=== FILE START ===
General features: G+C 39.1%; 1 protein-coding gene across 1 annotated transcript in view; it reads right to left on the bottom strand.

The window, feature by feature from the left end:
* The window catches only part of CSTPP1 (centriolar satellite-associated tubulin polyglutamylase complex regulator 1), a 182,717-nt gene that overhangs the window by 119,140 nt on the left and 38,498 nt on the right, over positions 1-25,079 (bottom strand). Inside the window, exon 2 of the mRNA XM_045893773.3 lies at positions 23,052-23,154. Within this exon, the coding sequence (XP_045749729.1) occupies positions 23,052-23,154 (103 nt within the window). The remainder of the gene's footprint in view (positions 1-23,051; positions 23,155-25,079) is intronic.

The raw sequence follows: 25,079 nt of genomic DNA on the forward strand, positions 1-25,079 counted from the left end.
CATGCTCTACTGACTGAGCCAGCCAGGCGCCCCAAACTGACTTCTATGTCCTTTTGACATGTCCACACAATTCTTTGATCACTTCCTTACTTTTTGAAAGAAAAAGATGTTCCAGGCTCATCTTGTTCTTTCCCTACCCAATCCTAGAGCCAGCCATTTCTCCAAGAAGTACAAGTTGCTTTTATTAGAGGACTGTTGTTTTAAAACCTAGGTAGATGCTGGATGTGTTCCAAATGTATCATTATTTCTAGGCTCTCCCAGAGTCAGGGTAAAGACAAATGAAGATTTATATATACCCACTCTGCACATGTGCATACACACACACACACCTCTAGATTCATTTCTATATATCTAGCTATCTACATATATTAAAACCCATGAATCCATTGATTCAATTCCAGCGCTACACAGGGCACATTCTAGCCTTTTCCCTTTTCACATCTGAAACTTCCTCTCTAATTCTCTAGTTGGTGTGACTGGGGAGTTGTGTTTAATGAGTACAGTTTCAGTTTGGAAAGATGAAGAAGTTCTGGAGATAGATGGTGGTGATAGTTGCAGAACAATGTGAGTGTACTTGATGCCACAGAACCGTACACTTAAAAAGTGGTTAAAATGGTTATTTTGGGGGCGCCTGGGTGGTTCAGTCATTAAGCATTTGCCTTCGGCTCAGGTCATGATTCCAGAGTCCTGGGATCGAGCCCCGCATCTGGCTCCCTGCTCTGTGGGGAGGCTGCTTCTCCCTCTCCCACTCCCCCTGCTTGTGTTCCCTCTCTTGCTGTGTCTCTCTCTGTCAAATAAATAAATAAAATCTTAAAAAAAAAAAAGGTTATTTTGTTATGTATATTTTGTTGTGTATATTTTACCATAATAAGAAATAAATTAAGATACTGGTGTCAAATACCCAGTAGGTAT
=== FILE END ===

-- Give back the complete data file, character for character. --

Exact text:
General features: G+C 39.1%; 1 protein-coding gene across 1 annotated transcript in view; it reads right to left on the bottom strand.

The window, feature by feature from the left end:
* The window catches only part of CSTPP1 (centriolar satellite-associated tubulin polyglutamylase complex regulator 1), a 182,717-nt gene that overhangs the window by 119,140 nt on the left and 38,498 nt on the right, over positions 1-25,079 (bottom strand). Inside the window, exon 2 of the mRNA XM_045893773.3 lies at positions 23,052-23,154. Within this exon, the coding sequence (XP_045749729.1) occupies positions 23,052-23,154 (103 nt within the window). The remainder of the gene's footprint in view (positions 1-23,051; positions 23,155-25,079) is intronic.

The raw sequence follows: 25,079 nt of genomic DNA on the forward strand, positions 1-25,079 counted from the left end.
CATGCTCTACTGACTGAGCCAGCCAGGCGCCCCAAACTGACTTCTATGTCCTTTTGACATGTCCACACAATTCTTTGATCACTTCCTTACTTTTTGAAAGAAAAAGATGTTCCAGGCTCATCTTGTTCTTTCCCTACCCAATCCTAGAGCCAGCCATTTCTCCAAGAAGTACAAGTTGCTTTTATTAGAGGACTGTTGTTTTAAAACCTAGGTAGATGCTGGATGTGTTCCAAATGTATCATTATTTCTAGGCTCTCCCAGAGTCAGGGTAAAGACAAATGAAGATTTATATATACCCACTCTGCACATGTGCATACACACACACACACCTCTAGATTCATTTCTATATATCTAGCTATCTACATATATTAAAACCCATGAATCCATTGATTCAATTCCAGCGCTACACAGGGCACATTCTAGCCTTTTCCCTTTTCACATCTGAAACTTCCTCTCTAATTCTCTAGTTGGTGTGACTGGGGAGTTGTGTTTAATGAGTACAGTTTCAGTTTGGAAAGATGAAGAAGTTCTGGAGATAGATGGTGGTGATAGTTGCAGAACAATGTGAGTGTACTTGATGCCACAGAACCGTACACTTAAAAAGTGGTTAAAATGGTTATTTTGGGGGCGCCTGGGTGGTTCAGTCATTAAGCATTTGCCTTCGGCTCAGGTCATGATTCCAGAGTCCTGGGATCGAGCCCCGCATCTGGCTCCCTGCTCTGTGGGGAGGCTGCTTCTCCCTCTCCCACTCCCCCTGCTTGTGTTCCCTCTCTTGCTGTGTCTCTCTCTGTCAAATAAATAAATAAAATCTTAAAAAAAAAAAAGGTTATTTTGTTATGTATATTTTGTTGTGTATATTTTACCATAATAAGAAATAAATTAAGATACTGGTGTCAAATACCCAGTAGGTAT